The final level in each world, called “Milky Town”, has two parts. The first part takes place outside a castle, and Mappy can enter this building through the big doors in the middle when he has all the collectibles. Inside, there’s another maze segment that features no enemies. The goal in these areas is instead to get six collectibles and then meet up with Mapico who stands on a platform at the rightmost edge of the level. The player fails if they don’t get all the items to Mapico before the background music stops or if they approach her without having collected everything first. If one of these things happens, then the player gets a screen where Mapico absolutely lays into Mappy, berating him for his failure. She apparently demands nothing short of perfection from her long suffering mate. I always took these screens really hard as a kid. To me, the music in this stage is something that even to this day conjures up a sense of panic due to the way you have to quickly and precisely rush through these levels lest you get greeted with Mapico’s fiery rage.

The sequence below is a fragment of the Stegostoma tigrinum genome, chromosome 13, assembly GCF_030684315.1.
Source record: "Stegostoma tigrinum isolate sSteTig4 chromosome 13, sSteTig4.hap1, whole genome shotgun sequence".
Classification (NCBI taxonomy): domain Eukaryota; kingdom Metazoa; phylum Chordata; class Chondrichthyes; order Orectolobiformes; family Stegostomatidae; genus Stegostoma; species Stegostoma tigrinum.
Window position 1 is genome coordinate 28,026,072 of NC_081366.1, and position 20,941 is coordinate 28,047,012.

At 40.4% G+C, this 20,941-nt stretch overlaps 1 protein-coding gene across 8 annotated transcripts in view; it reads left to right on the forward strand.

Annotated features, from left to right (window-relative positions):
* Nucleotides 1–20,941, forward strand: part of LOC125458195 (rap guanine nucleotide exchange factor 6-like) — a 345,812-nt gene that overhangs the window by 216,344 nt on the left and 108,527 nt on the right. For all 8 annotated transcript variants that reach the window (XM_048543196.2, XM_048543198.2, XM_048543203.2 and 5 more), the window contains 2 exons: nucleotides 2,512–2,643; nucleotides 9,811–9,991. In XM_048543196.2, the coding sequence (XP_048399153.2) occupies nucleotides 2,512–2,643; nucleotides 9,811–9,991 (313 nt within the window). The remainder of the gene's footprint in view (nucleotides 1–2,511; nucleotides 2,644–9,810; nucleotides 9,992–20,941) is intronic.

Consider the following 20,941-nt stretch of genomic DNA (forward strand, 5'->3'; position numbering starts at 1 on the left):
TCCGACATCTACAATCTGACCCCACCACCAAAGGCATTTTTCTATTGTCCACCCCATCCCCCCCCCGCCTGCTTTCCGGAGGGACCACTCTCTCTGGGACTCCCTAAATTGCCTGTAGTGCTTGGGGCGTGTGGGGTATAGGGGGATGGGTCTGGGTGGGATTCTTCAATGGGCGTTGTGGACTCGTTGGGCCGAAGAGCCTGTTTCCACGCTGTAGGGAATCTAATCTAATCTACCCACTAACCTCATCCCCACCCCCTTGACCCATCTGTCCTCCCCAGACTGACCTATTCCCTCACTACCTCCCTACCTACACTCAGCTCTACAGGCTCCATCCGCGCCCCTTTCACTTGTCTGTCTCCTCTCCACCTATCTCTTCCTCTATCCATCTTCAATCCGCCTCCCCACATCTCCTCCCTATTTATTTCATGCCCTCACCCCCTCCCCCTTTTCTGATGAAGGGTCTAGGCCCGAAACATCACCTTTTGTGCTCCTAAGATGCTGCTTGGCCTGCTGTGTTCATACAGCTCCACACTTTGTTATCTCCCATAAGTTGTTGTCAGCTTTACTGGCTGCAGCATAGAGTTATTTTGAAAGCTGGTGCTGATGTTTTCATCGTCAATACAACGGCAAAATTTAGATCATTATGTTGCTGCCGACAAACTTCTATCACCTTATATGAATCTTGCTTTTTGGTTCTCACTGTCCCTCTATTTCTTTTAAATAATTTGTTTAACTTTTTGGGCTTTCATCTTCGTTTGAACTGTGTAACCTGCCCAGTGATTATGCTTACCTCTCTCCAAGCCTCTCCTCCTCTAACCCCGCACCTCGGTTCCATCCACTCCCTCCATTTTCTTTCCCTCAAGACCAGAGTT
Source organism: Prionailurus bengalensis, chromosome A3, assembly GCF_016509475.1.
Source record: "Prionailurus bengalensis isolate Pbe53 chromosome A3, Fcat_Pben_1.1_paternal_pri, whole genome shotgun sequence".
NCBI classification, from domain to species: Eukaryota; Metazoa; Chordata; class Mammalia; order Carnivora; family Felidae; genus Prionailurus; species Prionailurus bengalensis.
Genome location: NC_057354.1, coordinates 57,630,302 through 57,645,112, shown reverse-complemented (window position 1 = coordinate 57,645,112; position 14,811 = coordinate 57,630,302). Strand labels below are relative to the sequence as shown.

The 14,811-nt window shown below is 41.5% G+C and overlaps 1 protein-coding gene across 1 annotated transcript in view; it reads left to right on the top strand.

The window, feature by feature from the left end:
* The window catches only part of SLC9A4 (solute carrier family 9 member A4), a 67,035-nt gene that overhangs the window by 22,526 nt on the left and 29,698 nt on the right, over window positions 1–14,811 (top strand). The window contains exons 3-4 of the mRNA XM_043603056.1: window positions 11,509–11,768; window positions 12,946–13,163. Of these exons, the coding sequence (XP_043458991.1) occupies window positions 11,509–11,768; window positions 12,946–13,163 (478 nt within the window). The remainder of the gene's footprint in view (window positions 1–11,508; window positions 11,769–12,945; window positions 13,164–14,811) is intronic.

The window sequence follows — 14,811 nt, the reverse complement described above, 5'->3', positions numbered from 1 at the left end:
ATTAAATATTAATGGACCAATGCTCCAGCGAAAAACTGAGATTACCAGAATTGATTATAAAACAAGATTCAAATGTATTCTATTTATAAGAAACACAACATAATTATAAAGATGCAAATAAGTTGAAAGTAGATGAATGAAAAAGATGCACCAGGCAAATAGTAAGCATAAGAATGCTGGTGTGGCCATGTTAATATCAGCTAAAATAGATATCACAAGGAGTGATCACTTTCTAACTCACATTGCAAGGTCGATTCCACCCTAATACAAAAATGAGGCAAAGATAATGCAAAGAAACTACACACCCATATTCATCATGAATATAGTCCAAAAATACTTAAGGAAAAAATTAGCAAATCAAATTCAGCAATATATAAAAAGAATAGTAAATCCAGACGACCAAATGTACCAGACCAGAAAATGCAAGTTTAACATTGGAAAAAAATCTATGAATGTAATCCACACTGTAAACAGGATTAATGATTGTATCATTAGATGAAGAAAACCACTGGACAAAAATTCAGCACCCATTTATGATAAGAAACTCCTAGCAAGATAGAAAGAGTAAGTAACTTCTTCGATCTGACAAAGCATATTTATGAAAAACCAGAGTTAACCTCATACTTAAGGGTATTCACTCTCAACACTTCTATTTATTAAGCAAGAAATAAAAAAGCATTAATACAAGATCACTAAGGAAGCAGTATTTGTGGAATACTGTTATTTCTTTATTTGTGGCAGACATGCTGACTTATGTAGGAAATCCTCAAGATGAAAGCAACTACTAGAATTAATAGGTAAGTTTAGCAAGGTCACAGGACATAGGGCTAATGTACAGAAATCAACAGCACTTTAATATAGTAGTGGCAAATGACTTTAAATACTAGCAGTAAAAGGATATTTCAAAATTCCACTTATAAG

I’ve always enjoyed the weird personality quirks of Mappy-Land. The music is genuinely catchy, and the backgrounds look nice for what they are. In fact, my mom actually once called Mappy-Land beautiful, which is the first time in my life I think I heard someone compliment pixel art. And despite the fact that Pac-Man is one of the most iconic games of all time, I don’t know of any other maze games that really managed to catch on. I give a lot of credit to Namco for trying to meld the maze genre with the more popular action-adventure genre.
But Mappy-Land has always been something of a menacing and, in a way, sad experience to me. The game was always kind of scary to me. I think it’s because Mappy-Land is a game about being chased, and especially for a young kid, that creates a lot of emotional tension. Pac-man is a game about being chased, but I never found it as heart-racing as Mappy-Land. Maybe it’s because the power pellet allows Pac-man to turn the tables on the ghosts. Mappy-Land has objects and traps that can be used to distract the mewkies, but they’re not nearly as effective or as empowering as the power pellet.